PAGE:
Korean shipbuilding companies saw their stock prices soar Wednesday, on growing expectations that they will receive more liquefied natural gas (LNG) ship orders, as Germany and other European countries are likely to import more gas by sea amid the escalating Russia-Ukraine military conflict, according to company officials and industry analysts.
Natural gas prices have been increasing sharply due to a series of negative factors, such as Germany’s decision Tuesday to halt the Nord Stream 2 Baltic Sea gas pipeline project, designed to supply natural gas directly from Russia to Germany.
Concerns have also been raised that Russia could stop its natural gas pipelines supplied to Europe through Ukraine. The analysts expect that European countries will move to import more LNG via ships to reduce their dependence on natural gas from Russia, which will increase demand for LNG carriers built by Hyundai Heavy Industries, Daewoo Shipbuilding & Marine Engineering (DSME) and Samsung Heavy Industries.
“Russia accounts for 16.5 percent of the world’s natural gas production, but its share in the LNG export market is only 8.3 percent. This is because a significant amount of natural gas is exported through pipelines. There is a possibility that European countries will strategically increase the proportion of LNG imports in the future,” Han Young-soo, an analyst at Samsung Securities, said in a recent report.
Han said that the Russia-Ukraine conflict seems to reflect expectations that European countries could ultimately expand the proportion of LNG delivered by ships made in Korean shipyards.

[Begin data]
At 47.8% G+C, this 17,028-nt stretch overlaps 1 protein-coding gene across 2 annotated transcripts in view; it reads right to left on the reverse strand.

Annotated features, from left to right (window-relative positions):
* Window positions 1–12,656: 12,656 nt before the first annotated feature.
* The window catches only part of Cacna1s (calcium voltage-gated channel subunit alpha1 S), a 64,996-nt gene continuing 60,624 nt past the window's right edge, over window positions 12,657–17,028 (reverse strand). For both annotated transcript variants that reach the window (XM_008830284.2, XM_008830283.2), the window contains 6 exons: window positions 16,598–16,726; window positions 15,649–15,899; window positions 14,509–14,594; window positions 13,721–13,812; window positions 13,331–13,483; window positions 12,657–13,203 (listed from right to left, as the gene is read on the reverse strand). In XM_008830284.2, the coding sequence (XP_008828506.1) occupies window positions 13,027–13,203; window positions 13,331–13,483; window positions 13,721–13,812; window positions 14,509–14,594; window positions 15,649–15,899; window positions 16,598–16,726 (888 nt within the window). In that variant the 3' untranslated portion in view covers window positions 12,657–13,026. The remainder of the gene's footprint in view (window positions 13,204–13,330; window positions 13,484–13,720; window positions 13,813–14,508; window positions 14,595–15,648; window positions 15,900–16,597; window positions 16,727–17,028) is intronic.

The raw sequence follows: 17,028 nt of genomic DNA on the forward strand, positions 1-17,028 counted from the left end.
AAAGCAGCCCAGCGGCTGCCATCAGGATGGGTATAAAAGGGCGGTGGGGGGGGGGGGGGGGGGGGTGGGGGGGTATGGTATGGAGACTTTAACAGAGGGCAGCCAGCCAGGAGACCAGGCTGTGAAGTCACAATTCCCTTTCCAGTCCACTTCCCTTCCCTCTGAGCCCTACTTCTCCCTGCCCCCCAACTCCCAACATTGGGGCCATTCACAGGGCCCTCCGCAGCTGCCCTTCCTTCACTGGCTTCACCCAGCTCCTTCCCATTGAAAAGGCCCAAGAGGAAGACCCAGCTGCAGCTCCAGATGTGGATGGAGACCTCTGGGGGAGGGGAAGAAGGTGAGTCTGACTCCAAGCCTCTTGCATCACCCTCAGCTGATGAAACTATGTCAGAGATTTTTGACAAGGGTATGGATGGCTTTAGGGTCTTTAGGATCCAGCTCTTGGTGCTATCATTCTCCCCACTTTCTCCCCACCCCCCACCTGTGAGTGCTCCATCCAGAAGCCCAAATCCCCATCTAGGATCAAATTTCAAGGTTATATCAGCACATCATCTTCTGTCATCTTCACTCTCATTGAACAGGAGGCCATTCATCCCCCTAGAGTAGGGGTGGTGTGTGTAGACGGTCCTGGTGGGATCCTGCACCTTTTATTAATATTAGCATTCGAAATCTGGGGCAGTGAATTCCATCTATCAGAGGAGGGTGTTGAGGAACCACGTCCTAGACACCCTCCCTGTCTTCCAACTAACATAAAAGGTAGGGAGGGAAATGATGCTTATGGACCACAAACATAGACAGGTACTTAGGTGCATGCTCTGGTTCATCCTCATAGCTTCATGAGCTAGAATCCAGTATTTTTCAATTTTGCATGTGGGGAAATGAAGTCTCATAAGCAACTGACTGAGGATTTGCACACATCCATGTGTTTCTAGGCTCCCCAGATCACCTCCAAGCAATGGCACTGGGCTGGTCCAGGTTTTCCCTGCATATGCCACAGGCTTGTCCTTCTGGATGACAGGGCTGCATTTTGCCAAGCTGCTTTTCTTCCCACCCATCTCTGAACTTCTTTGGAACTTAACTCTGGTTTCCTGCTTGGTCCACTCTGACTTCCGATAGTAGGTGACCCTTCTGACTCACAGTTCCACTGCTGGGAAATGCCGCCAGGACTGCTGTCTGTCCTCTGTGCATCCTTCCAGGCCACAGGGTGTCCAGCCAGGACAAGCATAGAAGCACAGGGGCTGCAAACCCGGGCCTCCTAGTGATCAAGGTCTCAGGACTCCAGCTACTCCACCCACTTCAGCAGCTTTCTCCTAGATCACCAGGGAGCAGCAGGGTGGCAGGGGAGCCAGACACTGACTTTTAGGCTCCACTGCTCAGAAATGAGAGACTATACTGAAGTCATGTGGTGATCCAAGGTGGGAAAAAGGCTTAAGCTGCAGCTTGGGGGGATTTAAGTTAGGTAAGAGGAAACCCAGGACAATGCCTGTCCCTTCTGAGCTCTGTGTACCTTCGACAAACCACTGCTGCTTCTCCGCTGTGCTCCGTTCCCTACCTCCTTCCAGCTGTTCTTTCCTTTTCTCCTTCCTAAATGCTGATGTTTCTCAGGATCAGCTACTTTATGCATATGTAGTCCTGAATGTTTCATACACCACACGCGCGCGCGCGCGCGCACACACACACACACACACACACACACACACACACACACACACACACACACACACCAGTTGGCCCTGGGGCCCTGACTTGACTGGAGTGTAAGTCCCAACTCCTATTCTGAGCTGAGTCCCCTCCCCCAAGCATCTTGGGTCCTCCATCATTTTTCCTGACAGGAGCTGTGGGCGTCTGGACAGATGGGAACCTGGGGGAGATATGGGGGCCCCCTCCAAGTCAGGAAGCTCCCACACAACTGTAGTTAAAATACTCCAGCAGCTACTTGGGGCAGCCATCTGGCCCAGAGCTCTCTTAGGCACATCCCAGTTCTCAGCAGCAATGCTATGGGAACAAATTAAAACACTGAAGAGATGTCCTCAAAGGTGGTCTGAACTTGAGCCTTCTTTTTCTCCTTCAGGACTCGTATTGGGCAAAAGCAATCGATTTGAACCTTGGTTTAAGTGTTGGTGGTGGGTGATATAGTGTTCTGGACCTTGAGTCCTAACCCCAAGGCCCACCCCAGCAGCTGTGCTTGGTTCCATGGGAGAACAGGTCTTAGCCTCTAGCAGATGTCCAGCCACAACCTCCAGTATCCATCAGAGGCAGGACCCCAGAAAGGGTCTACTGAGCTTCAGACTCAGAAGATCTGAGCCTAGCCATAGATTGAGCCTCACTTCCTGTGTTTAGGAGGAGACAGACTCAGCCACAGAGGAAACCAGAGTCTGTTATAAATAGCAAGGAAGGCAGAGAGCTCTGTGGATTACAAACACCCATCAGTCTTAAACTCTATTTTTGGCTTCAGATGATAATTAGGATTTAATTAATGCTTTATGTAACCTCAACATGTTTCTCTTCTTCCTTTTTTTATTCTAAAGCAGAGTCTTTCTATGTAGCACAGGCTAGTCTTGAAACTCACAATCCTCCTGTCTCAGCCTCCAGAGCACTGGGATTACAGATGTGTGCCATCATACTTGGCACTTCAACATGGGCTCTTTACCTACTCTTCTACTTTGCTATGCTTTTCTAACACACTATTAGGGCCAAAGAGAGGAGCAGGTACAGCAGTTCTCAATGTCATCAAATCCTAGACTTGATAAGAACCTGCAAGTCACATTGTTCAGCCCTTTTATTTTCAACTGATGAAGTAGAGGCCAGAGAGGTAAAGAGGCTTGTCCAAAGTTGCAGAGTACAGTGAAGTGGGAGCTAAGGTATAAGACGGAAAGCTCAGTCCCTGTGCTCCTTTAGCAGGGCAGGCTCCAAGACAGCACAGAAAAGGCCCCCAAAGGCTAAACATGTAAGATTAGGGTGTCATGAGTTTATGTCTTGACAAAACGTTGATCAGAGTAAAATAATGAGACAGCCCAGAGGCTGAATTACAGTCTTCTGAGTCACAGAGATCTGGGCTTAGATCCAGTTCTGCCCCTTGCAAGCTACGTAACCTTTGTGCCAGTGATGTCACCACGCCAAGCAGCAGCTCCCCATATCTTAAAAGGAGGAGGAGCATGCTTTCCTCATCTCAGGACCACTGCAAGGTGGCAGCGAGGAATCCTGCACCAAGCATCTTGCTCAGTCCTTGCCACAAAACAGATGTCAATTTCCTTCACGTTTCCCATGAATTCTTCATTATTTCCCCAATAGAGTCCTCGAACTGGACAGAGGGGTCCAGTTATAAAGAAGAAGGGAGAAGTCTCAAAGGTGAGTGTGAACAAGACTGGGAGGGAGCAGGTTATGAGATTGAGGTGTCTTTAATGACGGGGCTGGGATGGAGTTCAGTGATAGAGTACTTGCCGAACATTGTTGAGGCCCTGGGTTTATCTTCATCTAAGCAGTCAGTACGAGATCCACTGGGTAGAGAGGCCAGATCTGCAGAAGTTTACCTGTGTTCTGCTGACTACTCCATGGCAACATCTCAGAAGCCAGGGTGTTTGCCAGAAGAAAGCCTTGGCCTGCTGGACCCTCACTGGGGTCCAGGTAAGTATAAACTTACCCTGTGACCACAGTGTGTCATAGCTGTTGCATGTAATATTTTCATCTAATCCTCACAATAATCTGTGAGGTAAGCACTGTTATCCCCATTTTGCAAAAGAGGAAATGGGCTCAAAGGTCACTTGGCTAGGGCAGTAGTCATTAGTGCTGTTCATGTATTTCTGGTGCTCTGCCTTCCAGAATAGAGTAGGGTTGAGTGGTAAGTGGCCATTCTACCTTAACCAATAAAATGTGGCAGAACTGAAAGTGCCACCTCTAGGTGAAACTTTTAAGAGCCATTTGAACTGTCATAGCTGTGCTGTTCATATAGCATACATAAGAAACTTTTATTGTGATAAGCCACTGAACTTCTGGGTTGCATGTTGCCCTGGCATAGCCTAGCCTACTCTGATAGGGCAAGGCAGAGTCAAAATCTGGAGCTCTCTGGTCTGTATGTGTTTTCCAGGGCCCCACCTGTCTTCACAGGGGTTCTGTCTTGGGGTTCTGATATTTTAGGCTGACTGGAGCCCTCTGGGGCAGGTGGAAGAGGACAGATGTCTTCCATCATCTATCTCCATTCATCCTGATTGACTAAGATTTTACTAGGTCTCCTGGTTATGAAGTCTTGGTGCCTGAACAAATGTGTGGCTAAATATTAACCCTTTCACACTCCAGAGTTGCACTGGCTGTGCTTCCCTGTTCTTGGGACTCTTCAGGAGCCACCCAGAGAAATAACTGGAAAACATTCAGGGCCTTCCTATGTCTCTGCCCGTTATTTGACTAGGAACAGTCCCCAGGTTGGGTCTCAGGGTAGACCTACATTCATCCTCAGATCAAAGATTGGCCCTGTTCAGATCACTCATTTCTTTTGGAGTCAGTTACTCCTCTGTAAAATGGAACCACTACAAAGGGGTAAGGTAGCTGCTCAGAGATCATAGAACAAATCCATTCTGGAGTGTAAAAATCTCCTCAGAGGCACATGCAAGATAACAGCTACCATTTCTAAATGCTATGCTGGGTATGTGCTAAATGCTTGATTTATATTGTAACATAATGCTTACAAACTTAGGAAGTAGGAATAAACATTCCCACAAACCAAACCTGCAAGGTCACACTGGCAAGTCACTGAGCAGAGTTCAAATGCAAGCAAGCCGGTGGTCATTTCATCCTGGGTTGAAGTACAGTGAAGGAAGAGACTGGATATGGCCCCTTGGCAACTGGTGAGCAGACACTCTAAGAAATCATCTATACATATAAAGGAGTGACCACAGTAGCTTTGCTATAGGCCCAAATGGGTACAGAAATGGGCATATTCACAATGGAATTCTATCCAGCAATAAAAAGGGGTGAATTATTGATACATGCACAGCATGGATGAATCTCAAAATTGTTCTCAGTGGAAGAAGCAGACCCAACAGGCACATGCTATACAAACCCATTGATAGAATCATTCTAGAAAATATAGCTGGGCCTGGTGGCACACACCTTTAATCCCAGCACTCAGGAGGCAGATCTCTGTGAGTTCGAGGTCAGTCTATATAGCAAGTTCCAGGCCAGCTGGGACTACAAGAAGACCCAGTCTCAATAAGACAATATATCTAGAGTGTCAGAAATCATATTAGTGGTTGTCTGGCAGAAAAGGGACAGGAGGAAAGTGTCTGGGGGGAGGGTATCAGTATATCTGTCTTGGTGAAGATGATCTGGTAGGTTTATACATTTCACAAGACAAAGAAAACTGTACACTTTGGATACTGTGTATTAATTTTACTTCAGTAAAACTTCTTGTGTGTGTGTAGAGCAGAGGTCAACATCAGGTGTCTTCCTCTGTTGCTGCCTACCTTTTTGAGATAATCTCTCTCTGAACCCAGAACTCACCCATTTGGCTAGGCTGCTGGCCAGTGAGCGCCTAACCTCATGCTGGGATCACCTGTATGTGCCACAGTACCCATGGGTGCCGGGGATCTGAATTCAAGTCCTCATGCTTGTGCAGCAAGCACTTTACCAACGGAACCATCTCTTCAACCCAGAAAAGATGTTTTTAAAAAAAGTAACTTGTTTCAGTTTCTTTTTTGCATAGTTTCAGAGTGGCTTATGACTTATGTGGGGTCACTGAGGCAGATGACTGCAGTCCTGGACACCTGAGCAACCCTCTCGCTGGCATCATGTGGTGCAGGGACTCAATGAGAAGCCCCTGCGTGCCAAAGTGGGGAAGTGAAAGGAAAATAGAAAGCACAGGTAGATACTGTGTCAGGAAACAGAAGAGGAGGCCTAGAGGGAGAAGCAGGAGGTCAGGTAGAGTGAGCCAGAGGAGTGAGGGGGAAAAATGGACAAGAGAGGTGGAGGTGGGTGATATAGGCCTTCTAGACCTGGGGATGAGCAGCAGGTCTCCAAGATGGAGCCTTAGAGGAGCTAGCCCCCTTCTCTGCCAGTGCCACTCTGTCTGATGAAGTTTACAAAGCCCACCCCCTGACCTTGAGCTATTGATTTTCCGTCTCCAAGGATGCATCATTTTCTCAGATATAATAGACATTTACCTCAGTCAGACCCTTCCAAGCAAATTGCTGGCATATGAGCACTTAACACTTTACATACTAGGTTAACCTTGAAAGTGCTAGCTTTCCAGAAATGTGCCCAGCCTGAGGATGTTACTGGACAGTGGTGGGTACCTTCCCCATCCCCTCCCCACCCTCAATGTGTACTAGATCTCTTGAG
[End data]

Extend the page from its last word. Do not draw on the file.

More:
Spokesmen from local shipbuilders said that the Russia-Ukraine crisis will have no immediate impact on their business, given that the shipbuilding industry is structured around a multi-stage, long-term process, taking a year and a half to two and a half years to build a ship.
However, they expect that Korea’s shipbuilding companies will be able to benefit from the current crisis, as more countries will recognize the need for LNG carriers to stabilize the supply of natural gas.
“Theoretically, orders for LNG carriers to Korean shipbuilders could increase. Due to the Russia-Ukraine issue, the gas price will go up and then more LNG carriers will be needed. If that happens, Korean firms that are capable of manufacturing the world’s highest-quality LNG carriers will have more orders,” a DSME spokesman said.
However, he added that the shipbuilding business is not short-term like car manufacturing, so it is too early to conclude whether Korean companies could benefit.
A Hyundai Heavy spokesman also agreed that Korean shipbuilders may receive a significant increase in orders for LNG carriers, but added that it is difficult to make hasty conclusions.
“It takes a year and a half to two and a half years for shipbuilders to build a ship, so the shipbuilding industry is a business that requires long-term vision,” the spokesman said.
“As environmental regulations are tightened, companies are increasing their investments in developing eco-friendly ships and working hard to get more orders for LNG carriers. Moreover, a lot of investments are also being made in the ammonia hydrogen carrier business.”
On Wednesday, Hyundai Heavy shares closed at 109,500 won, up 7.35 percent from Tuesday. DSME shares ended at 27,000 won, up 21.9 percent, while Samsung Heavy shares closed at 5,930 won, up 6.65 percent.
Source: Korea Times